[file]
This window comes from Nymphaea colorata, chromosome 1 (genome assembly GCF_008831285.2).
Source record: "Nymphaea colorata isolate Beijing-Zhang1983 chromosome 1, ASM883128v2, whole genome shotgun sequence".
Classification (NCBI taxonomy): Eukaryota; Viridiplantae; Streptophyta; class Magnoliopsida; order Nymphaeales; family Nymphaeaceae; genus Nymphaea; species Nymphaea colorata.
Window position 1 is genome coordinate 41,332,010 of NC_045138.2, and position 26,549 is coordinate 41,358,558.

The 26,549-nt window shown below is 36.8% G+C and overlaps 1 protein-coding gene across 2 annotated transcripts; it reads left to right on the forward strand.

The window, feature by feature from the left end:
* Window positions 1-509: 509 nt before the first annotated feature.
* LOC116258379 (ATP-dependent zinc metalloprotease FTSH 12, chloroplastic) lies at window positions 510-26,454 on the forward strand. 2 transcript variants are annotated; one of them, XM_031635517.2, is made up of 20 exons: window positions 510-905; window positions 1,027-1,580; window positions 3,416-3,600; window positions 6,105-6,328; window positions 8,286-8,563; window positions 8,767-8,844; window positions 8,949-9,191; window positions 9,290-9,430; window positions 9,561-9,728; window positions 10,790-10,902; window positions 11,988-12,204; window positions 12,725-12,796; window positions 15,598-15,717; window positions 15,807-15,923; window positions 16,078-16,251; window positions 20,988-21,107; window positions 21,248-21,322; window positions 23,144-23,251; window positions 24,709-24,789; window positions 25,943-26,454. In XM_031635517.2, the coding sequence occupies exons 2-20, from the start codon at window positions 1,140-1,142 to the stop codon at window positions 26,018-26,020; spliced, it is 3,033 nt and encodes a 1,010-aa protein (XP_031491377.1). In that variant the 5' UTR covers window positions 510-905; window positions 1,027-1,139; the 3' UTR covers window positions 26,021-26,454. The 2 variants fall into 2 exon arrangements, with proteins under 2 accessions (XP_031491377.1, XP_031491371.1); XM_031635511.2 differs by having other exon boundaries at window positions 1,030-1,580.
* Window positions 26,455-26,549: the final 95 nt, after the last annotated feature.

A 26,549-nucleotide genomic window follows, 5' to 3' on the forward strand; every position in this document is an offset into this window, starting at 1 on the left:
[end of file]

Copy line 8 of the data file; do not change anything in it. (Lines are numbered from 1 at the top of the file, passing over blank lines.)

* LOC116258379 (ATP-dependent zinc metalloprotease FTSH 12, chloroplastic) lies at window positions 510-26,454 on the forward strand. 2 transcript variants are annotated; one of them, XM_031635517.2, is made up of 20 exons: window positions 510-905; window positions 1,027-1,580; window positions 3,416-3,600; window positions 6,105-6,328; window positions 8,286-8,563; window positions 8,767-8,844; window positions 8,949-9,191; window positions 9,290-9,430; window positions 9,561-9,728; window positions 10,790-10,902; window positions 11,988-12,204; window positions 12,725-12,796; window positions 15,598-15,717; window positions 15,807-15,923; window positions 16,078-16,251; window positions 20,988-21,107; window positions 21,248-21,322; window positions 23,144-23,251; window positions 24,709-24,789; window positions 25,943-26,454. In XM_031635517.2, the coding sequence occupies exons 2-20, from the start codon at window positions 1,140-1,142 to the stop codon at window positions 26,018-26,020; spliced, it is 3,033 nt and encodes a 1,010-aa protein (XP_031491377.1). In that variant the 5' UTR covers window positions 510-905; window positions 1,027-1,139; the 3' UTR covers window positions 26,021-26,454. The 2 variants fall into 2 exon arrangements, with proteins under 2 accessions (XP_031491377.1, XP_031491371.1); XM_031635511.2 differs by having other exon boundaries at window positions 1,030-1,580.